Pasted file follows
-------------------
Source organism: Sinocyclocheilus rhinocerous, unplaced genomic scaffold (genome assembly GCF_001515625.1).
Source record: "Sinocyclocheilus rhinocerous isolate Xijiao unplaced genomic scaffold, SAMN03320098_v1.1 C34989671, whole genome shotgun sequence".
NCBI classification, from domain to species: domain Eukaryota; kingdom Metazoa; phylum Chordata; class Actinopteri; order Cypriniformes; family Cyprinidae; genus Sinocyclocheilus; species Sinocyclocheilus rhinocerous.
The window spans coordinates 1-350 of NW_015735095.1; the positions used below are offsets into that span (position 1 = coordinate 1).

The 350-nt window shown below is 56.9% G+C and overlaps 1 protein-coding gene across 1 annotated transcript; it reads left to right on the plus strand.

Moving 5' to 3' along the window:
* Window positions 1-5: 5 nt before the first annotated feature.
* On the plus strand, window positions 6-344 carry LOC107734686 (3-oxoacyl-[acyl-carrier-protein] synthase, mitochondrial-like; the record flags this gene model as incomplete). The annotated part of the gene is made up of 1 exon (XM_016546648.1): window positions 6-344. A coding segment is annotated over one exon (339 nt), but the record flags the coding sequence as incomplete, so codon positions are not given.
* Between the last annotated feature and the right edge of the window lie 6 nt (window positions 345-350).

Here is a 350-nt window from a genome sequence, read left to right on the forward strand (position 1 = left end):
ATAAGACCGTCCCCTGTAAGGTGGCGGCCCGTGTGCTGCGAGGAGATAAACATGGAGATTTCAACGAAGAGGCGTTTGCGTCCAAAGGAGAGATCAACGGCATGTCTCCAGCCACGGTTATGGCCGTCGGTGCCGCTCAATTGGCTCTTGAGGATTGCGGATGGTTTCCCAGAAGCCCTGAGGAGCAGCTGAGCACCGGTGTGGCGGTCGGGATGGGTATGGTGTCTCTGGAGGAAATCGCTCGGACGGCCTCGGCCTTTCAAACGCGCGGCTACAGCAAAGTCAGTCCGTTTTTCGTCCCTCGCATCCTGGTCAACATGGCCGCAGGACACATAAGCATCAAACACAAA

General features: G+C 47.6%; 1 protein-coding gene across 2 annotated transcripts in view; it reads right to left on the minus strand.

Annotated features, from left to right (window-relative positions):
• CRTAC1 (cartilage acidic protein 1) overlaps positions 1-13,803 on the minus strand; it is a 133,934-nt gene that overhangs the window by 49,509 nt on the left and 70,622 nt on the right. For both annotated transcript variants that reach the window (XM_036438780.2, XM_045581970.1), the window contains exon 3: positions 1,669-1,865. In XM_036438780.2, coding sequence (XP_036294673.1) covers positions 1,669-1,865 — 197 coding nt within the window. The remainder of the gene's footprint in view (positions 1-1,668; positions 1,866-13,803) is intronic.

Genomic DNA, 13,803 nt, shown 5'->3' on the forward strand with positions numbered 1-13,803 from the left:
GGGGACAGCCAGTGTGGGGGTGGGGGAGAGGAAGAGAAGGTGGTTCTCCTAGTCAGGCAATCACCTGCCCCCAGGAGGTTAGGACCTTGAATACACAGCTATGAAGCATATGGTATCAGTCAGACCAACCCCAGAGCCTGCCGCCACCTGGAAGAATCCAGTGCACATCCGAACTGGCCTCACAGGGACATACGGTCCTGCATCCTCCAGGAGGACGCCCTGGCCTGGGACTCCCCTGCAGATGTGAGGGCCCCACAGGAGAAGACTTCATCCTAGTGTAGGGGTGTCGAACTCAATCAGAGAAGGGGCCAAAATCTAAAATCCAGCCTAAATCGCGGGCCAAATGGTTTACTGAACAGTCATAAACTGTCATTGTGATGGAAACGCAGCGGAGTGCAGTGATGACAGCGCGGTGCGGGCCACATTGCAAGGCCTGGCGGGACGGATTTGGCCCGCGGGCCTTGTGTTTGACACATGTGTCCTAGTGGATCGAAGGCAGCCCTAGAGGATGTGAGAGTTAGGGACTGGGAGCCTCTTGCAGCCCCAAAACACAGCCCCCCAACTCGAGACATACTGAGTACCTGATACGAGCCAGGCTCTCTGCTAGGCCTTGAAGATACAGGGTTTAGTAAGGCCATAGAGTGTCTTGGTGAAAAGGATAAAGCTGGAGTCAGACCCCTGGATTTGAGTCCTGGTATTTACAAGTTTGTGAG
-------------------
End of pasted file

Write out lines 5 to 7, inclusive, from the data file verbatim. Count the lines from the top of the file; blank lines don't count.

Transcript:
The 350-nt window shown below is 56.9% G+C and overlaps 1 protein-coding gene across 1 annotated transcript; it reads left to right on the plus strand.

Moving 5' to 3' along the window:
* Window positions 1-5: 5 nt before the first annotated feature.